It’s quite easy to become confused about what constitutes the British Isles. Let’s try to clear things up. The British Isles, geographically speaking, consists of two main British and Irish island groups; this refers to the entire group of islands with over six thousand small islands, including:
- the whole island of Great Britain—England, Scotland, and Wales,
- the whole island of Ireland—Northern Ireland (UK) and Republic of Ireland,
- the Isle of Man (British Crown Dependency),
- the Isle of Wight (Hampshire county, England),
- the Isles of Scilly (Cornwall county, England),
- the (Inner and Outer) Hebrides (Scottish archipelago),
- the Northern Isles of the Orkneys and Shetlands (Scottish archipelago),
- the Channel Islands (included by some, though not geographically part of the British Isles, but rather, the French coastline).
Each maintains unique cultural backgrounds and regions… and over 2000 years of history.
In reference to the political bodies, the British Isles includes two sovereign states: the United Kingdom (UK) and the Republic of Ireland, plus the Isle of Man, a British Crown Dependency. The Channel Islands of Guernsey and Jersey are also British Crown Dependencies but not geographically part of the British Isles since they are so close to the coastline of France.
The United Kingdom (UK) is one nation with four countries/provinces, which consist of three countries on the island of Great Britain—England, Scotland, and Wales—plus the province of Northern Ireland (six counties of Ulster) on the island of Ireland.
Linked by ferries and a sophisticated rail system, which even reaches the European continent, this relatively small island nation has been far-reaching in its global impact. A lifetime could be spent exploring its vast array of architectural masterpieces—ancient rock formations, medieval castles, bridges, palaces, churches, monuments, and modern structures—across a diverse landscape.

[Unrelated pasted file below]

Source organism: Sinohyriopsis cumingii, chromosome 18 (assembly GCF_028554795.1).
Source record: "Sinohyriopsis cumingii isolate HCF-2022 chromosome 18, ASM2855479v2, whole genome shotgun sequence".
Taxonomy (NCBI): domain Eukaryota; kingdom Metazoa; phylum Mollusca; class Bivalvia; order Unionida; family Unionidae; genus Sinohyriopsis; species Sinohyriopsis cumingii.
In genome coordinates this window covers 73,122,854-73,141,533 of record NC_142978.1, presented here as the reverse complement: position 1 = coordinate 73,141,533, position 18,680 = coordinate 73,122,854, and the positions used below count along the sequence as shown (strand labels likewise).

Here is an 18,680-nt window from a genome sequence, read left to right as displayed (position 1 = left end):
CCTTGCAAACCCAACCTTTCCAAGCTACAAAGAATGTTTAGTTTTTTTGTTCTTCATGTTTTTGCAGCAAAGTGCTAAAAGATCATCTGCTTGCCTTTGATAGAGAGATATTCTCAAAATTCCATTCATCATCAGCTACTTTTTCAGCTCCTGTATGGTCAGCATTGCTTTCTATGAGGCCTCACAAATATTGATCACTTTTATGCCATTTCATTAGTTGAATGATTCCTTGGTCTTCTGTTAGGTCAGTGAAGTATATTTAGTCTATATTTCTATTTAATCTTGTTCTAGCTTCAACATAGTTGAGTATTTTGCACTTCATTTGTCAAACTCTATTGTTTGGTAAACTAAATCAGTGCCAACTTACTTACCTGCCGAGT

Note: The British Commonwealth of Nations, known simply as the Commonwealth, is an association of 54 independent countries, or member states—almost all former territories of the British Empire—from every continent around the world “working together for prosperity, democracy and peace.”
Republic of Ireland
The Republic of Ireland is a politically separate, independent nation that shares a small portion of the Irish Isle with Northern Ireland (UK province). Ireland is a member state of the European Union (EU), but since 1949 is no longer part of the (British) Commonwealth of Nations.
British Crown Dependencies
Self-governing possessions of the British Crown, the island territories include:
- the Isle of Man in the Irish Sea,
- the Channel Islands: the Bailiwick of Guernsey (with Alderney and Sark) and the Bailiwick of Jersey—in the English Channel (near the coastline of France)
British Overseas Territories
The British Crown is also responsible for 14 overseas territories including Gibraltar on the Iberian Peninsula and four island groups in the West Indies: Bermuda, Turks and Caicos Islands, Cayman Islands, and the British Virgin Islands.
The United Kingdom
UK “Home Nations” of Great Britain + Northern Ireland
99 counties: England (48) + Scotland (35) + Wales (8) + Northern Ireland (8)
Since Brexit in Jan 2020, the UK is no longer part of the EU (European Union).
The Republic of Ireland
Independent nation, separate nation from the UK and part of the EU (European Union)
British Crown Dependencies
Self-governing island territories, separate from the UK
♦ Isle of Man
+ Channel Islands: Bailiwicks of Guernsey and Jersey
Kensington in London
England is the largest country in the nation and includes London, the capital of the United Kingdom (UK) that has been occupied for over two millennia (2000 years).
See the official England Tourism pages.
Explore Places of the British Isles